The current shortage of Electronic Components is a known ongoing problem that companies need to act on to avoid considerable losses. Currently, some of the hardest-to-find items are Semiconductors, Microcontrollers, and ICs. These shortages affect various industries such as Automotive, Tech, and Consumer Electronics, to name a few. In a recent report on "Supply Chain Resilience in a Post-Pandemic World," Jabil says about two-thirds of surveyed OEM's lost $50 million or more because of these shortages. About one-third lost more than $100 million, and about 8% lost more than $500 million. In addition, automotive semiconductor supply shortages will cost the automotive industry an estimated $110 billion in lost revenue.
This problem was not solely because of the Pandemic. The demand for these electronic components has rapidly increased over the years with the advancement of technology. Supply issues first became apparent in 2018, a little under two years before the first cases of COVID-19 were ever reported. With the cracks already forming, the shutdown resulting from the Pandemic only exasperated the problem.
With supply down, it is becoming increasingly harder to find the needed electronic components. Companies need to expand their reach to new suppliers, ones that specialize in finding those necessary hard-to-find components. Doing nothing and waiting the estimated 44 to 66 weeks for components, the current wait time for Intel and AMD data center and server ICs, is not an option.
When working with an expert in finding hard-to-find components, such as DEX, companies can be confident that the vendor has the means and connections to get what's needed, saving companies from further losses.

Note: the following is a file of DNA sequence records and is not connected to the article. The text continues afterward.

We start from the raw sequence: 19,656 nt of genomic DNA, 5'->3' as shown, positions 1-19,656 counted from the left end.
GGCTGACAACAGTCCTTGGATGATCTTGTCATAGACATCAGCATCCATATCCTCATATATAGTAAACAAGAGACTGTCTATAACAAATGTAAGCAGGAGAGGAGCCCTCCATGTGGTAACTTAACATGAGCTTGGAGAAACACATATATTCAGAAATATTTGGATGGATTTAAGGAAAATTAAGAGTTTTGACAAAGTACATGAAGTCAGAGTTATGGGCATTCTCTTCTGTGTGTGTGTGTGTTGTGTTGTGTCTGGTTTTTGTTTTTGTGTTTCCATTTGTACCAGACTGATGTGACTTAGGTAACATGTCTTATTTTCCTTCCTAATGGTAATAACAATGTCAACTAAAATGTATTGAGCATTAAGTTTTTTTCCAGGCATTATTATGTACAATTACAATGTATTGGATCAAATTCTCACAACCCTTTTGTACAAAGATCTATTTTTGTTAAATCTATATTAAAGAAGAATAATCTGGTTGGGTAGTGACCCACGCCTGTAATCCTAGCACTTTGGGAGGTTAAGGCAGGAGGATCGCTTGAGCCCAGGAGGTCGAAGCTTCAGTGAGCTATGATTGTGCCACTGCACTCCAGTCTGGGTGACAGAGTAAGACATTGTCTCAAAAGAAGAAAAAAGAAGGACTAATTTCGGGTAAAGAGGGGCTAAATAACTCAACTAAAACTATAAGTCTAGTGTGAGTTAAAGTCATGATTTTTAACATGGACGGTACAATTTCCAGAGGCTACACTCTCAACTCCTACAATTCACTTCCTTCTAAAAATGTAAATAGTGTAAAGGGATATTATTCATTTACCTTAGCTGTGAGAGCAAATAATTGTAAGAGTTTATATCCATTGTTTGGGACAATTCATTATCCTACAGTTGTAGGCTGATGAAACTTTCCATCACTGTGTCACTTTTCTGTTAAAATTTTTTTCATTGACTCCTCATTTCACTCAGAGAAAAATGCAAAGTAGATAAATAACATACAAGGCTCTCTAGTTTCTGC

However, one must be careful when looking at new suppliers. Microchip counterfeiting has been on the rise recently due to the demand. The ERAI recently reported that one scam artist defrauded OEMs, CMs, and EMS companies out of over $110,000 since the component crisis began. Fraudsters are pushing firms to abandon their vendor verification procedures to gain access to these badly needed supplies.
There are many ways to avoid fraudsters and fake parts. First, buyers should research the online presence of a potential new vendor. If they say they are a 50-year-old company, but they only registered their website a month ago, a business can identify that red flag and avoid scams. Additionally, buyers can obtain references before doing business with a new supplier.
For example, looking at DEX, Data Exchange Corporation has been in operation for over 40 years. DEX's website was registered in 1993, clearing DEX in the first test. Additionally, customer and partner information are readily available on the website, allowing businesses to know some companies they can contact for reference information.
As for when this supply shortage will end, many Electronic Industry Leaders and analysts state that we will continue to see massive deficits up through 2023. In April, Intel CEO Pat Gelsinger commented that it would take "a couple of years" for the chip sector to rebound from this shortage, as these supply and demand issues precede the COVID-19 Pandemic.
It is for this reason that companies cannot wait for this problem to resolve itself. We are in for a long haul, and companies must find new vendors that can find the components they need to avoid further losses.
If you are interested in learning more, DEX is a vendor that specializes in hard-to-find electronic components such as: Semiconductors, Microcontrollers, ICs, etc. You can contact DEX here to discuss your needs and how DEX can find what you need.